Erik Moberg ã:
A Theory of Democratic Politics


In a democracy ruled by law the legally established institutions of the state, such as the legislature and the executive, have, in large and specified areas such as lawmaking, power in a very different sense than other actors in the community. That it is so is very important for a variety of reasons. In particular, in this context, it is this fact which makes possible the conception of a theory about constitutions and their effects. If legislatures and executives had not had power of a particular kind, which we may call legal power, such a theory had hardly been possible.

An important characteristic of the legal power is that it is specified by legally binding rules. If, for example, the constitution says that a majority of the legislature is entitled to institute laws of a certain kind, and a majority in fact decides to institute a law of that kind, then such a law really comes into existence. In that sense, and in this case, a majority in the legislature has all the power needed for instituting laws of the kind intended. Similarly a constitution usually stipulates the decisions or actions which can be undertaken by the executive alone, by the legislature alone, by the legislature and the executive in combination, and so on. All the power needed for these decisions is thus present in the various public institutions and the exact distribution of that power is spelled out in the constitution.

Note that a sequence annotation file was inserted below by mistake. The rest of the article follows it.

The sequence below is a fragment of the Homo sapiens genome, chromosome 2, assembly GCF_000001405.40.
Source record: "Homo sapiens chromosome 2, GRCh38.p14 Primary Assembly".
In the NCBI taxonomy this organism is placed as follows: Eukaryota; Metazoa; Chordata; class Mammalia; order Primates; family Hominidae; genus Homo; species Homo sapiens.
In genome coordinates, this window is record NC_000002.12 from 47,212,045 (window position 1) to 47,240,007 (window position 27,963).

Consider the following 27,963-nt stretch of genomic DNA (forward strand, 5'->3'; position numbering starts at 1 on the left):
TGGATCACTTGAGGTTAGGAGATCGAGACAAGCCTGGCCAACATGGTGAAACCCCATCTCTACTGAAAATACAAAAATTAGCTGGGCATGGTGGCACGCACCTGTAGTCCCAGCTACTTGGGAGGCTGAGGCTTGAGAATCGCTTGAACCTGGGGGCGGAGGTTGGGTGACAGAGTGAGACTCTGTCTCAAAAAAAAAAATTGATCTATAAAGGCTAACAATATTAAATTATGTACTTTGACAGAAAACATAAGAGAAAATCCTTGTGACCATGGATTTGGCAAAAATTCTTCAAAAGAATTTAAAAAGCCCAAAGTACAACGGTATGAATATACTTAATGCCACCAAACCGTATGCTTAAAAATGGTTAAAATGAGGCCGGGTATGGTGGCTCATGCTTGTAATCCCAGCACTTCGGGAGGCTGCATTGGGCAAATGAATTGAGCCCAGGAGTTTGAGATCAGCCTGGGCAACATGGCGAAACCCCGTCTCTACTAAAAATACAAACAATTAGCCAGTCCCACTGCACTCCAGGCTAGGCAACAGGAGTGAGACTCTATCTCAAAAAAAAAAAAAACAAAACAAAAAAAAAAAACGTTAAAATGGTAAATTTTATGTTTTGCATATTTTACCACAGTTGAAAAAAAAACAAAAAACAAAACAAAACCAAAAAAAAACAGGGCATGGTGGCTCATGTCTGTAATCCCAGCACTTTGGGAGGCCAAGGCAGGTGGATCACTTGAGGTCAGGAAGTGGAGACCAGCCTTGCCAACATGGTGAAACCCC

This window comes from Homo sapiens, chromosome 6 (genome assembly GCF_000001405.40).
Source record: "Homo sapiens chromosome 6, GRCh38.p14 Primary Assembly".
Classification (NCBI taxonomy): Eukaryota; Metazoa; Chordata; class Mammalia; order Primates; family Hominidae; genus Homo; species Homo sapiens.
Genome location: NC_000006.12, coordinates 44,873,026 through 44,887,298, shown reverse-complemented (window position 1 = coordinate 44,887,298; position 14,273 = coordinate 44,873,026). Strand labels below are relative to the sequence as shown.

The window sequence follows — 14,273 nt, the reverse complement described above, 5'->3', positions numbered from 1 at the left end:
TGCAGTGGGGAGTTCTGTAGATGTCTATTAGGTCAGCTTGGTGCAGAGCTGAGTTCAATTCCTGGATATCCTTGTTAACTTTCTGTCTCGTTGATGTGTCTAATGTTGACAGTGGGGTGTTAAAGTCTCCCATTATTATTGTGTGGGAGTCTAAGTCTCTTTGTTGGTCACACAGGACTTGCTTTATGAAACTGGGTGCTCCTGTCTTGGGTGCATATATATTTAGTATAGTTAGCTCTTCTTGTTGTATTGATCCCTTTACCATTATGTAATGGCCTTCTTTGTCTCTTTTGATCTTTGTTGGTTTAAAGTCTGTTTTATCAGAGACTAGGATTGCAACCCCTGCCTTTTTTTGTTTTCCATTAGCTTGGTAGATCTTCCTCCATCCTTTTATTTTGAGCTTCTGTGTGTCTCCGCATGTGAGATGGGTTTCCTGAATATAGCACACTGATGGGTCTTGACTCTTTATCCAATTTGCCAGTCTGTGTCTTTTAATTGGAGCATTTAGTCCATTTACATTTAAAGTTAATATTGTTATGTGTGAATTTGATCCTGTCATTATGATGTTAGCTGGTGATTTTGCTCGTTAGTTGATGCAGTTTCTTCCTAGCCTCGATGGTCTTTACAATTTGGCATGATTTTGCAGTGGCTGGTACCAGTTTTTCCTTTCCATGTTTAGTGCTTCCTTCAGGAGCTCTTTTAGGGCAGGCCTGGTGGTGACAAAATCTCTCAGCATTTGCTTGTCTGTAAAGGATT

This, to be sure, does not preclude that public institutions can be influenced by other actors in the society. When for example the individual members of the legislature consider whether they, in their voting, shall favor or oppose a particular law, they are likely to take the opinions of people in their constituencies, of sponsors, of lobbying groups, and so on, into account. Of course I am not denying this. What I am saying is that if a majority of the legislature, if that is what is required by the constitution, votes in favor of a proposed law, then the proposal passes, otherwise not, independently of what lobbyists, sponsors and common voters think. Or, in other words, lobbyists, etc., cannot affect things in any other way than by influencing the relevant members of the legal public power structure. All analysis of power in a community ruled by law therefore has to start with a careful delineation of the legal power as determined by the constitution.

This principle of separating the legal power, and starting with it as a prerequisite for all other discussions about power, is at the same time so important and so overlooked (examples in part 2.2), that it deserves a name of its own, for example the legalistic principle.